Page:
PBS' 'Finding Your Roots' Returns After Ben Affleck Scandal: "Hard Conversations," More Rigorous Process
“He has taken this incredibly seriously," PBS programming chief Betth Hoppe said of host Henry Louis Gates. "He has been nothing but cooperative with the internal review."
PBS will bow the delayed third season of Finding Your Roots on Jan. 5, marking the return of the show since host Henry Louis Gates, Jr. was found to have acquiesced to Ben Affleck’s request to scrub a slave-owning ancestor from the actor’s episode of the genealogy series. An internal review found that Gates “violated PBS standards” by, among other things, not informing executives at PBS or producing station WNET about Affleck’s request to censor the show’s genealogical research into his ancestors. The show has added an additional researcher/fact-checker, another genealogist and an expert in DNA-based genealogical research.
PBS chief programming executive Beth Hoppe, who led the investigation with WNET executive Stephen Segaller, said she is satisfied that the Harvard professor appreciates the gravity of the ethical lapse.
“He has taken this incredibly seriously,” Hoppe told THR. “He has been nothing but cooperative with the internal review. I’m not going to say there weren’t some hard conversations. But he is one of the pre-eminent scholars in America. We remain grateful to have him on PBS.”
The revelations came to light in the Sony hack, when Gates sent an email to Sony Entertainment chief Michael Lynton asking for advice about how to handle the request from the “megastar,” as Gates referred to Affleck in his email. Lynton advised Gates not to include the slave-owning ancestors.
The episode prompted apologies from both Gates and Affleck. And perhaps more importantly than the additional fact-checking staff, the show also has instituted a more rigorous release process.
“The process of getting releases has become much more transparent and the team is careful to discuss it with the talent ahead of time,” said Hoppe, adding that the Affleck episode has not dampened enthusiasm from prospective subjects. “People are excited to do the show. [Gates] has a lot of fans. So does the show. We’ve been talking to the member stations; they’re glad to have it back. But everybody is glad that we’re holding it to the standards we are holding it to.”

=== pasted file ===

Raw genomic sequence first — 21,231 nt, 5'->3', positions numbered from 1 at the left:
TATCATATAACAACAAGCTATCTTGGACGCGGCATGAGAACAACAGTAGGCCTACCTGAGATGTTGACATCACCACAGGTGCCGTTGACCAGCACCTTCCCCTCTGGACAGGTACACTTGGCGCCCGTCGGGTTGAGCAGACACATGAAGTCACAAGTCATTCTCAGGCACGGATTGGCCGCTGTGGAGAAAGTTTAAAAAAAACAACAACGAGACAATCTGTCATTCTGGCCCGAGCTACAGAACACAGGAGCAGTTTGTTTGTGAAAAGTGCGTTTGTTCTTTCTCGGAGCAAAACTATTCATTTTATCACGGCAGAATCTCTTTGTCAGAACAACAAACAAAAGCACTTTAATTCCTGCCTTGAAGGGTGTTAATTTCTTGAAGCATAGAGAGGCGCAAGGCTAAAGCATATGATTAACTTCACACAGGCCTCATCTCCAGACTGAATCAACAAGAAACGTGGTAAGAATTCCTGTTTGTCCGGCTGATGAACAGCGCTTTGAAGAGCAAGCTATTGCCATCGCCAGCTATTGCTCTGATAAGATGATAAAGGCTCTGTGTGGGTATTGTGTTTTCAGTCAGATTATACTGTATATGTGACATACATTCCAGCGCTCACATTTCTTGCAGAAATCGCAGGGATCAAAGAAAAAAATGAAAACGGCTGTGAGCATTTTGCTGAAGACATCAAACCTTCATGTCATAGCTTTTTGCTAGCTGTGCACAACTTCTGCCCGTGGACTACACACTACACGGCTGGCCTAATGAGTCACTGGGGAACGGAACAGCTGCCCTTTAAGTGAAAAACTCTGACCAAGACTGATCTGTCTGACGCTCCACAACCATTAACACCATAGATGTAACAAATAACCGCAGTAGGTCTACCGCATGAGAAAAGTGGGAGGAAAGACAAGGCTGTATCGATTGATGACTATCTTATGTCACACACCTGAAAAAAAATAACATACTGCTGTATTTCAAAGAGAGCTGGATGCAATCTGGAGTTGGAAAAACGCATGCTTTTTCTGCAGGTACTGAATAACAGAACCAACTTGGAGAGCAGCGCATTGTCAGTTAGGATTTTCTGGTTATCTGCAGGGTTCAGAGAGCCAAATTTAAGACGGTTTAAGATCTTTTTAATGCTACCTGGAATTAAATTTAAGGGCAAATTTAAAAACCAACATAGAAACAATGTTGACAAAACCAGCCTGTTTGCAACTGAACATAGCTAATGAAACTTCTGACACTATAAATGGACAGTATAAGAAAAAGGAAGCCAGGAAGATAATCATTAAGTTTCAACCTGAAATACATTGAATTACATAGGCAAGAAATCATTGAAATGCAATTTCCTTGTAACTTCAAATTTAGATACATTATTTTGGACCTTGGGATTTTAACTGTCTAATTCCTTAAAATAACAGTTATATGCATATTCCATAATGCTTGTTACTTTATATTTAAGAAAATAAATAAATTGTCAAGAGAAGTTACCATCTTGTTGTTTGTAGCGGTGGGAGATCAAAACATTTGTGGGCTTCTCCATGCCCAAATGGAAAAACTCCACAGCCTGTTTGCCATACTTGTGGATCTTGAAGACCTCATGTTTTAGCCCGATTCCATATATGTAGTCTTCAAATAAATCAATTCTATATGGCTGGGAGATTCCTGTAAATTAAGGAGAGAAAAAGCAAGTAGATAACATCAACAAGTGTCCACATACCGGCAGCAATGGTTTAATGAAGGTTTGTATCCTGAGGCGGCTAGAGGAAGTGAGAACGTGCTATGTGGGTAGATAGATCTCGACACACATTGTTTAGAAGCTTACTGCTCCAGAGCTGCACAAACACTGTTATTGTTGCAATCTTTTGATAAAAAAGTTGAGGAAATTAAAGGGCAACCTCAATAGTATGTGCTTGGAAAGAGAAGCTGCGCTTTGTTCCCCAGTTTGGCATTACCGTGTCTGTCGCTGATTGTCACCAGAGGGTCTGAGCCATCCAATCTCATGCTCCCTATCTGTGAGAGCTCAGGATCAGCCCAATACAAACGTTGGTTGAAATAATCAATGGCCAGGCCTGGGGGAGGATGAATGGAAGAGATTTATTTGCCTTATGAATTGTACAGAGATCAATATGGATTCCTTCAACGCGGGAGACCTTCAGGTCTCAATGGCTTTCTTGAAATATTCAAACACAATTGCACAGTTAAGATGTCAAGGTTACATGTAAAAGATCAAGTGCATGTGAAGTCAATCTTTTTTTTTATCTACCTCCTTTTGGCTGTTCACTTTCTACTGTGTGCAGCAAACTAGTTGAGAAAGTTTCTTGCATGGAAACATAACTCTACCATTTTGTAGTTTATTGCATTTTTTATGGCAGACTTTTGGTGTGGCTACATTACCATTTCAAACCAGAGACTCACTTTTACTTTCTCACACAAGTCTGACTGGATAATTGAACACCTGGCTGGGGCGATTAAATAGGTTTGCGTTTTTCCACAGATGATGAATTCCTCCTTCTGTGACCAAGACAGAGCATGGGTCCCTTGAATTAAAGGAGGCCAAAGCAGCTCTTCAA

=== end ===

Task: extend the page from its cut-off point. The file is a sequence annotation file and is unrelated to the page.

The new season of Roots will feature Shonda Rhimes, Neil Patrick Harris and Julianna Margulies. Roots is not the only program that Gates will have on PBS this season. He’s also producing Black America Since MLK: And Still I Rise, which will bow April 18 on PBS. And after Roots wraps its third season, PBS will premiere the third season of Genealogy Roadshow, May 17, with participants from Boston, Providence, Miami, Houston and Los Angeles.
Roots — and the genealogy genre — are important franchises for PBS. “Personal history and genealogy has really become a whole new genre that we kind of own,” said Hoppe, adding “there are a couple of other little shows out there," such as Who Do You Think You Are?, which was canceled by NBC in 2012 and then revived by TLC.
And with the contraction in the unscripted reality space, Hoppe sees PBS as the gold standard in quality factual programming. The public broadcaster will continue to roadblock Wednesdays for science and natural history programming.
Of course the coming season also marks the sixth and final season of Downton Abbey (premiering Jan. 3), arguably the biggest game-changer for PBS in terms of ratings (season five averaged 12.9 million viewers each week) and perception. And PBS is hoping to turn Downton viewers on to its new drama, the Civil War-set Mercy Street, which will get the post-Downton Sunday night timeslot beginning Jan. 17.
“I think people in Hollywood take PBS much more seriously,” said Hoppe. “I don’t think they thought of us for drama [before Downton]. And now we’re taking American drama pitches all the time. Those doors will stay open and create amazing opportunities for us.”
Mr. Selfridge, starring Jeremy Piven, also will end its run this year; the series will bow sometime in March or April. Other highlight from the new PBS season include the 90-minute Sherlock special. And while PBS has yet to release a premiere date for the special, Hoppe hinted that the gap between the UK premiere and the PBS premiere will shrink. Last season, Sherlock premiere on Jan. 1 in the U.K and Jan. 19 here. There is also a two-part, four-hour Ken Burns documentary about Jackie Robinson, on April 11 and 12, at the beginning of the baseball season. Apparently Major League Baseball did not want the documentary to air during the season when it could compete with games. MLB's Opening Day is set for April 4. But Hoppe noted the promotional value of airing the documentary in season.